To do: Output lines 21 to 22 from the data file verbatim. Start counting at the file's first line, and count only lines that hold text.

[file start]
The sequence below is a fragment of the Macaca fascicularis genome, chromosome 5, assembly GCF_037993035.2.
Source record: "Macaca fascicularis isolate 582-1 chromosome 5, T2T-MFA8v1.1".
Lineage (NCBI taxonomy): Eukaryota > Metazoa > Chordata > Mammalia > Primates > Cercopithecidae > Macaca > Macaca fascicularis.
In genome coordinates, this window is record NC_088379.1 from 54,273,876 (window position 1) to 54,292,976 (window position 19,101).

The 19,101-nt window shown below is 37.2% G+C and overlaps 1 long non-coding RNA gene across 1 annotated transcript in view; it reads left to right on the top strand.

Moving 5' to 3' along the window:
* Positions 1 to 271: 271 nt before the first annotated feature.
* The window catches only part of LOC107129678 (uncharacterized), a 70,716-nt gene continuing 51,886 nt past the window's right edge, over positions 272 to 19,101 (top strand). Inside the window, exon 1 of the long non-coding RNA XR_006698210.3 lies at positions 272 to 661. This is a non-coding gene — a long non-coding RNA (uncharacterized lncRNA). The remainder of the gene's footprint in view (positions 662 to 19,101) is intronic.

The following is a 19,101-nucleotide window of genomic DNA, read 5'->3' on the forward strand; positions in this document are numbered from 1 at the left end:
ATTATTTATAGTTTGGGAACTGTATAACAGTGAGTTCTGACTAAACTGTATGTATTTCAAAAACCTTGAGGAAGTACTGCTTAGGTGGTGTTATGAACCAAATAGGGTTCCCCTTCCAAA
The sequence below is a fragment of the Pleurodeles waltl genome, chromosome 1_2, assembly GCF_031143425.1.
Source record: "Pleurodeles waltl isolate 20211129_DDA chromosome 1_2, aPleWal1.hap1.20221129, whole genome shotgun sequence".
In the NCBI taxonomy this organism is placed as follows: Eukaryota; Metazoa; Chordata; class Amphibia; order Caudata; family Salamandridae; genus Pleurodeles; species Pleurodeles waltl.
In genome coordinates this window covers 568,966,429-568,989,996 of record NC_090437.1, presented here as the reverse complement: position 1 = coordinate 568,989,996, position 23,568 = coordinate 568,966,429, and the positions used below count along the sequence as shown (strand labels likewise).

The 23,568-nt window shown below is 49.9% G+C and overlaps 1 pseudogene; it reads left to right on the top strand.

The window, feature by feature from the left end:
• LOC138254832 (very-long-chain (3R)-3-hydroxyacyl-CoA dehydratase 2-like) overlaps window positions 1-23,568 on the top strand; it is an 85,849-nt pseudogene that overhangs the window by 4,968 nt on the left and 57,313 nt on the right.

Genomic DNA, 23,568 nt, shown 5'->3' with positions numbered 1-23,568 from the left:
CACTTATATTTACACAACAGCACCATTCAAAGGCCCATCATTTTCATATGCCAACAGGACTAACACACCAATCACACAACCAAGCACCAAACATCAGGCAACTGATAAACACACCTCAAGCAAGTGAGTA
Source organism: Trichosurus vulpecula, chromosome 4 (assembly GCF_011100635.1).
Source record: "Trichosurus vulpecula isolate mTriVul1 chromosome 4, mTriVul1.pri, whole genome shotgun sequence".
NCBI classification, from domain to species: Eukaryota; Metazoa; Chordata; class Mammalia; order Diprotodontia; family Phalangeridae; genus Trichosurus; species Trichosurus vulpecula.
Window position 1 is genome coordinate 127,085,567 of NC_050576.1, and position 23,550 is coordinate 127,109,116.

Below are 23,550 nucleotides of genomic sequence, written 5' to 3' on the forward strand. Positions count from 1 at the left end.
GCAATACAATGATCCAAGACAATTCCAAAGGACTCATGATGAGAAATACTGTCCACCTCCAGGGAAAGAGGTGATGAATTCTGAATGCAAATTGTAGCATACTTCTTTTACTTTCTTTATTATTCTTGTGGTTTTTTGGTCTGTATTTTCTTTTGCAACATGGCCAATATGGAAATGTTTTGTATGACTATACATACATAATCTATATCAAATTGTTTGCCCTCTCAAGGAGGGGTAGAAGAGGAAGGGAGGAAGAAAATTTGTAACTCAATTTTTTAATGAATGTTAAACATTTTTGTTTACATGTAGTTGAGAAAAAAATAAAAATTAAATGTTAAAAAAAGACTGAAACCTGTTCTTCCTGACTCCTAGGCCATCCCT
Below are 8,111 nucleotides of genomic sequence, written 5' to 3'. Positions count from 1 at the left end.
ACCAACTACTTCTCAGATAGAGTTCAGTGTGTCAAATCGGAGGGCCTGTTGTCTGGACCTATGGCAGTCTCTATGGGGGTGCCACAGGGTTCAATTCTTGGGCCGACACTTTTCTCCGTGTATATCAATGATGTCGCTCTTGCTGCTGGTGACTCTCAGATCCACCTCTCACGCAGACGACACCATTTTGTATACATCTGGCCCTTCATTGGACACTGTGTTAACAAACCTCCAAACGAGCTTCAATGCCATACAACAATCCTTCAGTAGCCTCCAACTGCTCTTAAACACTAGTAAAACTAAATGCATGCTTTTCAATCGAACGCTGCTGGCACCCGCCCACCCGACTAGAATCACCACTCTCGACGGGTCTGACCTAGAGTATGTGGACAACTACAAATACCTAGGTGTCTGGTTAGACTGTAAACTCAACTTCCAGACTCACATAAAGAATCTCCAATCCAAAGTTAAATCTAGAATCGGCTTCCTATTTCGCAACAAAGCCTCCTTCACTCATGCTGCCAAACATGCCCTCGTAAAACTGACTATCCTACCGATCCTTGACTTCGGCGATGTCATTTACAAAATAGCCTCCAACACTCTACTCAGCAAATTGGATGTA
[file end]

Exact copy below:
Source record: "Trichosurus vulpecula isolate mTriVul1 chromosome 4, mTriVul1.pri, whole genome shotgun sequence".
NCBI classification, from domain to species: Eukaryota; Metazoa; Chordata; class Mammalia; order Diprotodontia; family Phalangeridae; genus Trichosurus; species Trichosurus vulpecula.